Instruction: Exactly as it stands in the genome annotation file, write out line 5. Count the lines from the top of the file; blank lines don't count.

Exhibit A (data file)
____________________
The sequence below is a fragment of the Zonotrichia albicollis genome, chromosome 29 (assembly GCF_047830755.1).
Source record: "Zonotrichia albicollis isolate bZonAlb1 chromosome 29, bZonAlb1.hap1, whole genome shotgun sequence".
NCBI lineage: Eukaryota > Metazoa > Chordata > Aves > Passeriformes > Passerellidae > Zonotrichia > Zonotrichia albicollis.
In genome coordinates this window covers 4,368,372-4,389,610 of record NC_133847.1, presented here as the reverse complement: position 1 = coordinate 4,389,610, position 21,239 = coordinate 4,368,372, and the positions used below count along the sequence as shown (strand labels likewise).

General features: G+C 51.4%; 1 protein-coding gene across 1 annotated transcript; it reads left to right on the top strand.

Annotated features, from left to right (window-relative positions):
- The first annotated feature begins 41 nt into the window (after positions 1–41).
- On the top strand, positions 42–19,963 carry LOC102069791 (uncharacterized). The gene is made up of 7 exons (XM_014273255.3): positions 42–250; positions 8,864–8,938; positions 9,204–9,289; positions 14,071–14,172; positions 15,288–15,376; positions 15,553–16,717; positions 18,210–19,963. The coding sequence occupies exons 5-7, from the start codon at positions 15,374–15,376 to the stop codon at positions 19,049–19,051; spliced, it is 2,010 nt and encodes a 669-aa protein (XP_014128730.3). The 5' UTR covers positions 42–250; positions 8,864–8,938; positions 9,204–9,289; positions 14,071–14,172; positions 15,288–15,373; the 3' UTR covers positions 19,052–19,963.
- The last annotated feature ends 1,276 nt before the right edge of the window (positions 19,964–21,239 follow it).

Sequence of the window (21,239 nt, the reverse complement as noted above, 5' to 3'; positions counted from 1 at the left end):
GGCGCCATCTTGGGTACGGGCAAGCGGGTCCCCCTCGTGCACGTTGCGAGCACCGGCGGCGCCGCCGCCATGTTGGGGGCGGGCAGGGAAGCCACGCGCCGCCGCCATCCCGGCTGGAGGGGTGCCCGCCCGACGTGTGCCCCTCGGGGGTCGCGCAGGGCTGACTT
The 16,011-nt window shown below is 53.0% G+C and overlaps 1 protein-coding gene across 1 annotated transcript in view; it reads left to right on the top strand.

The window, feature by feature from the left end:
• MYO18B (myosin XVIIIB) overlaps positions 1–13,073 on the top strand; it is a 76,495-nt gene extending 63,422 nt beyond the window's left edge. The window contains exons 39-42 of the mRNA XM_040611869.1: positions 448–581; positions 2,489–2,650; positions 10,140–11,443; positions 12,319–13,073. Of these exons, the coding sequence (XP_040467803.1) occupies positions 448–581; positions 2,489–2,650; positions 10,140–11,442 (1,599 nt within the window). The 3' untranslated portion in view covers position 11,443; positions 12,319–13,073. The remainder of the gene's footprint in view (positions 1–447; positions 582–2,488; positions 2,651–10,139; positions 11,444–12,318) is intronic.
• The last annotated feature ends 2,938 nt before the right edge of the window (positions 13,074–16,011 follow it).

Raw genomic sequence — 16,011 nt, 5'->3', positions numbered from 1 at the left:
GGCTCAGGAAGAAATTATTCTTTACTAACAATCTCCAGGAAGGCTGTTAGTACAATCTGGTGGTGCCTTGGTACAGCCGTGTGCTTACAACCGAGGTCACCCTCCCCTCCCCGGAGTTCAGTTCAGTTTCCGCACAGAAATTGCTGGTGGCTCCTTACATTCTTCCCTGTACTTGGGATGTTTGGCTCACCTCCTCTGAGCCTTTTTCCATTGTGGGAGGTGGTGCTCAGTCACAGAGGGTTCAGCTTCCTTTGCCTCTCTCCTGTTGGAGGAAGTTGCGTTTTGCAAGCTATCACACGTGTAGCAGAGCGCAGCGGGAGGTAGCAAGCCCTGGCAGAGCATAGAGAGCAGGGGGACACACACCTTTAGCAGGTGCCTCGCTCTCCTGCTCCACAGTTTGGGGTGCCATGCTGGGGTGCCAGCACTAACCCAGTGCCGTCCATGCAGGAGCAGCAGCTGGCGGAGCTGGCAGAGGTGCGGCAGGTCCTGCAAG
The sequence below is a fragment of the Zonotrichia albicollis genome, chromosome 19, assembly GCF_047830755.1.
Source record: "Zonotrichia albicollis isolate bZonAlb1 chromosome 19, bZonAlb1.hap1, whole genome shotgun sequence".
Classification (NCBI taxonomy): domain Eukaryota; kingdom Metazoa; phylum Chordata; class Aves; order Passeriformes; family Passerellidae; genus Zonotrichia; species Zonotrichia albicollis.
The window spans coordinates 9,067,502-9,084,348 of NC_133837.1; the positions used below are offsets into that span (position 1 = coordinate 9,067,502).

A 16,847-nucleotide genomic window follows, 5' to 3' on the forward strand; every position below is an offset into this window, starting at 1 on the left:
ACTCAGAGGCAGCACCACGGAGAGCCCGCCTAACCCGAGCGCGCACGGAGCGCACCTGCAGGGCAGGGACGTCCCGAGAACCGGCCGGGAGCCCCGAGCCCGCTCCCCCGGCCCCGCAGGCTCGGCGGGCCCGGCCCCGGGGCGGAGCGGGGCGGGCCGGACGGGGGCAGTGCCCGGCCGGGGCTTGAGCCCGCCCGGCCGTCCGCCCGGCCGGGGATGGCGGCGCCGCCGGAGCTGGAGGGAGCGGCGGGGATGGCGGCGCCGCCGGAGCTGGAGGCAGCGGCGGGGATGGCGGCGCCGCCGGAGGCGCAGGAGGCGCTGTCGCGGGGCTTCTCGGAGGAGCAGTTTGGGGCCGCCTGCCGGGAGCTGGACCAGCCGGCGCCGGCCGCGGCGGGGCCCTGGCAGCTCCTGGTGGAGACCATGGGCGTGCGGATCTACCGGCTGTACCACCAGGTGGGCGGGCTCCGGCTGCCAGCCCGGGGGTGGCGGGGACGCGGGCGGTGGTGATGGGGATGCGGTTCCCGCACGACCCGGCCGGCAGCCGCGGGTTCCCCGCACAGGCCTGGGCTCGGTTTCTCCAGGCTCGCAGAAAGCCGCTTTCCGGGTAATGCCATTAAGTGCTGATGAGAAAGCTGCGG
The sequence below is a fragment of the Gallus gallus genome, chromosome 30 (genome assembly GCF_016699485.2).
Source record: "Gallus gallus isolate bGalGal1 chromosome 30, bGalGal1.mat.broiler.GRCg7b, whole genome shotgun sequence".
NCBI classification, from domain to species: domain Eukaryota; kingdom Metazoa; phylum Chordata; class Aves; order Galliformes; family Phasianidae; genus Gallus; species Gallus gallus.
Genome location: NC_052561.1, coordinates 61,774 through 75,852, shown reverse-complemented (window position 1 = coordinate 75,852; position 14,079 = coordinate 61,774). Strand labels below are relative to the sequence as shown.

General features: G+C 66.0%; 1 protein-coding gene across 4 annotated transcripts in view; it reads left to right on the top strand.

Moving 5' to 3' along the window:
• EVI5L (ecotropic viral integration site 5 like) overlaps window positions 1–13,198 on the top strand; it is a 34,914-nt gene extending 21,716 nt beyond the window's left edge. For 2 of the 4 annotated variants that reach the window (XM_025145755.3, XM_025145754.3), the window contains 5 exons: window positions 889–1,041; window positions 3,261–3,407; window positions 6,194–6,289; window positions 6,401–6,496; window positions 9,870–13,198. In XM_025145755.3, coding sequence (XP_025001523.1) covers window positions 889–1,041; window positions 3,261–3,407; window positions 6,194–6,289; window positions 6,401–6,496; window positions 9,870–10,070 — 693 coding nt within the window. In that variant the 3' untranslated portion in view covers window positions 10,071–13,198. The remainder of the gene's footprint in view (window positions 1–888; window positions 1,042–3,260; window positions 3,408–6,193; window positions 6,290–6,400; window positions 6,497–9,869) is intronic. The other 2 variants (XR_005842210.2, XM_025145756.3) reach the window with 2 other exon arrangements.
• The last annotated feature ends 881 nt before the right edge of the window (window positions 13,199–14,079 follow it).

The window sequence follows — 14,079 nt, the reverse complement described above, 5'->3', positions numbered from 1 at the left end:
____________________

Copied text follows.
General features: G+C 51.4%; 1 protein-coding gene across 1 annotated transcript; it reads left to right on the top strand.